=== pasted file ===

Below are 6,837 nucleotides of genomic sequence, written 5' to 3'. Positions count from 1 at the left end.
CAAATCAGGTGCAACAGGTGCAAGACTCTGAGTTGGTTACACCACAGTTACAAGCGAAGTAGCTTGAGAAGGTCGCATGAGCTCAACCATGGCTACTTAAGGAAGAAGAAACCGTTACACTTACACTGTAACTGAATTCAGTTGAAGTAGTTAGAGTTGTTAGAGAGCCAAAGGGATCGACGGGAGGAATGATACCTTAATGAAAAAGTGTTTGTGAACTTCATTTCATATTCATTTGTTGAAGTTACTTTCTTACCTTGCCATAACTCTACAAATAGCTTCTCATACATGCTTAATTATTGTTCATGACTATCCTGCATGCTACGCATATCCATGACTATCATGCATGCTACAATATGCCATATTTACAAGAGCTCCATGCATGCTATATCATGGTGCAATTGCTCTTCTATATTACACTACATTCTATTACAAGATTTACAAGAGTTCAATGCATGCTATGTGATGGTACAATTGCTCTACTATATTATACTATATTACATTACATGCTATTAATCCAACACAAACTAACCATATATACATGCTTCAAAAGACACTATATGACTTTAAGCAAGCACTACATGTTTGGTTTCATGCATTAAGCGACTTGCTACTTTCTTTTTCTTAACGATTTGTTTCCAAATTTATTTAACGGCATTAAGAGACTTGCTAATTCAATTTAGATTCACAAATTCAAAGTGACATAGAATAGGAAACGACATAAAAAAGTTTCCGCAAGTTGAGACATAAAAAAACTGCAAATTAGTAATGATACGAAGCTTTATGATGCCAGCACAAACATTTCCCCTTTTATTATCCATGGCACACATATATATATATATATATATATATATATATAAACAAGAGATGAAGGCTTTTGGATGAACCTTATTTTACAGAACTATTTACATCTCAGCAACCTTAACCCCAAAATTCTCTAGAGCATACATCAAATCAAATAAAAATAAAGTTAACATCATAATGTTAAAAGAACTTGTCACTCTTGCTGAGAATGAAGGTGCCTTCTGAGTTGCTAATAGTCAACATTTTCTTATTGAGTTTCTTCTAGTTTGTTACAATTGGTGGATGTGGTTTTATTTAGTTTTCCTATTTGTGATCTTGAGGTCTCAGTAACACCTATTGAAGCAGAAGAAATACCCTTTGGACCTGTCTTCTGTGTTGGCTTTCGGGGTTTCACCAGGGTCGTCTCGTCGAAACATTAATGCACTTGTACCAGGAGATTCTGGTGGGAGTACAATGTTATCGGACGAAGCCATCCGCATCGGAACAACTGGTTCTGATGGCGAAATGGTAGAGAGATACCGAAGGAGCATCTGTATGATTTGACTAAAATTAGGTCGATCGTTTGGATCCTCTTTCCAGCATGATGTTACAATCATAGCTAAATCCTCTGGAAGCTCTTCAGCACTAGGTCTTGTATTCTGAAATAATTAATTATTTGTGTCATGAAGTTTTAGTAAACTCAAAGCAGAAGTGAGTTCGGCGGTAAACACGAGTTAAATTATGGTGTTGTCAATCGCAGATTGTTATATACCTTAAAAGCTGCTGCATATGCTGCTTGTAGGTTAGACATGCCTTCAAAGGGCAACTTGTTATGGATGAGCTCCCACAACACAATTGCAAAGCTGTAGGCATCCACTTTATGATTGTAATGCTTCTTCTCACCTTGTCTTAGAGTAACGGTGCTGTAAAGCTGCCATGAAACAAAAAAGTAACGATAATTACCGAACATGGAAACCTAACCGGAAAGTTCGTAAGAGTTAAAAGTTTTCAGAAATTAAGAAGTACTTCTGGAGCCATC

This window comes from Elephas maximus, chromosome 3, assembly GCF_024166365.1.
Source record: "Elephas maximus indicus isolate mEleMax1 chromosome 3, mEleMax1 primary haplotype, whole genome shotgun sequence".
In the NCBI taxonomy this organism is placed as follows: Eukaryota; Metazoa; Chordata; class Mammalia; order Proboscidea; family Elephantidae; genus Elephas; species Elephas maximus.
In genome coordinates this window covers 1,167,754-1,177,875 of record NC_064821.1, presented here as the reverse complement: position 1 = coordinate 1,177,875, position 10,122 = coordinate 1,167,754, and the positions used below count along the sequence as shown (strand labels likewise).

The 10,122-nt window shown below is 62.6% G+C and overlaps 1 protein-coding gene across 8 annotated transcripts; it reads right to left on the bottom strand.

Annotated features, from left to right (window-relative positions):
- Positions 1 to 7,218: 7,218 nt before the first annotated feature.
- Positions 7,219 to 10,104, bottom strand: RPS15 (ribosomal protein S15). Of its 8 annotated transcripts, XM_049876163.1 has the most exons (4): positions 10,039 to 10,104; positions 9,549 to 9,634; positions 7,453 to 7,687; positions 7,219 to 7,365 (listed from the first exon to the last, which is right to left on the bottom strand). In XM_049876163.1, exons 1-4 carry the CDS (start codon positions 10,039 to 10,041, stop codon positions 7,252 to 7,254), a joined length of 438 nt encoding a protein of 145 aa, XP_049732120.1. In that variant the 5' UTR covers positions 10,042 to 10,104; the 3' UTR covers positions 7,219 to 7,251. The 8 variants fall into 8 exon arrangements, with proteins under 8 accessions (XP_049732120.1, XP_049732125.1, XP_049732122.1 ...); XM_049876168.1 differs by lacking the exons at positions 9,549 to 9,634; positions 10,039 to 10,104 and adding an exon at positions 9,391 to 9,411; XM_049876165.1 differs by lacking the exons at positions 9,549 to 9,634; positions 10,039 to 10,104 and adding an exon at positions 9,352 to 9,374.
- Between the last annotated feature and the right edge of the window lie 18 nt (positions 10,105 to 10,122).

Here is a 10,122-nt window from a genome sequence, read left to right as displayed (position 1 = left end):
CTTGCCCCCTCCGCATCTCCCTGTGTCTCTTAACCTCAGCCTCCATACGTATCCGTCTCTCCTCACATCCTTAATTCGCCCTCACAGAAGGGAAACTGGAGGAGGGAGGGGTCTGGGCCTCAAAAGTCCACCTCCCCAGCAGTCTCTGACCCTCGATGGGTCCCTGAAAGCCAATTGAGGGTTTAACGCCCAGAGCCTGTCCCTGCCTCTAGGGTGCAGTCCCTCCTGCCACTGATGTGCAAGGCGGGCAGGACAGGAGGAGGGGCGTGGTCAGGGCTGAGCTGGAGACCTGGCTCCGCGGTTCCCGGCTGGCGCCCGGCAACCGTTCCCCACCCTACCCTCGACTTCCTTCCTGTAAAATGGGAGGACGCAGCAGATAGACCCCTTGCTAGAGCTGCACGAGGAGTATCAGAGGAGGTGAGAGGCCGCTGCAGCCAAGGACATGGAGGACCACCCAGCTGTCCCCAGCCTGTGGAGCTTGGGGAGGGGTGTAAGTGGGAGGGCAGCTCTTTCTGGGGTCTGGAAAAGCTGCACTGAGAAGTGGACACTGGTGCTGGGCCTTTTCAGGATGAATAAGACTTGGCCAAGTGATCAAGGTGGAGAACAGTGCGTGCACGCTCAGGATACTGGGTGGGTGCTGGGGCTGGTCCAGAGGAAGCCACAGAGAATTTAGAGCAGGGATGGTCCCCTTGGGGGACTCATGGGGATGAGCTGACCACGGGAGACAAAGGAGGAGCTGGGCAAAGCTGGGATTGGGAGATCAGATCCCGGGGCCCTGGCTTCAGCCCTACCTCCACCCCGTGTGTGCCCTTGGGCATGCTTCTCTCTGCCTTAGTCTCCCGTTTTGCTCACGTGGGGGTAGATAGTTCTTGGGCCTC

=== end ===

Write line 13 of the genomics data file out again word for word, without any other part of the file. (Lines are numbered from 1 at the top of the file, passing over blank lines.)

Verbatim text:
CTTGCCCCCTCCGCATCTCCCTGTGTCTCTTAACCTCAGCCTCCATACGTATCCGTCTCTCCTCACATCCTTAATTCGCCCTCACAGAAGGGAAACTGGAGGAGGGAGGGGTCTGGGCCTCAAAAGTCCACCTCCCCAGCAGTCTCTGACCCTCGATGGGTCCCTGAAAGCCAATTGAGGGTTTAACGCCCAGAGCCTGTCCCTGCCTCTAGGGTGCAGTCCCTCCTGCCACTGATGTGCAAGGCGGGCAGGACAGGAGGAGGGGCGTGGTCAGGGCTGAGCTGGAGACCTGGCTCCGCGGTTCCCGGCTGGCGCCCGGCAACCGTTCCCCACCCTACCCTCGACTTCCTTCCTGTAAAATGGGAGGACGCAGCAGATAGACCCCTTGCTAGAGCTGCACGAGGAGTATCAGAGGAGGTGAGAGGCCGCTGCAGCCAAGGACATGGAGGACCACCCAGCTGTCCCCAGCCTGTGGAGCTTGGGGAGGGGTGTAAGTGGGAGGGCAGCTCTTTCTGGGGTCTGGAAAAGCTGCACTGAGAAGTGGACACTGGTGCTGGGCCTTTTCAGGATGAATAAGACTTGGCCAAGTGATCAAGGTGGAGAACAGTGCGTGCACGCTCAGGATACTGGGTGGGTGCTGGGGCTGGTCCAGAGGAAGCCACAGAGAATTTAGAGCAGGGATGGTCCCCTTGGGGGACTCATGGGGATGAGCTGACCACGGGAGACAAAGGAGGAGCTGGGCAAAGCTGGGATTGGGAGATCAGATCCCGGGGCCCTGGCTTCAGCCCTACCTCCACCCCGTGTGTGCCCTTGGGCATGCTTCTCTCTGCCTTAGTCTCCCGTTTTGCTCACGTGGGGGTAGATAGTTCTTGGGCCTC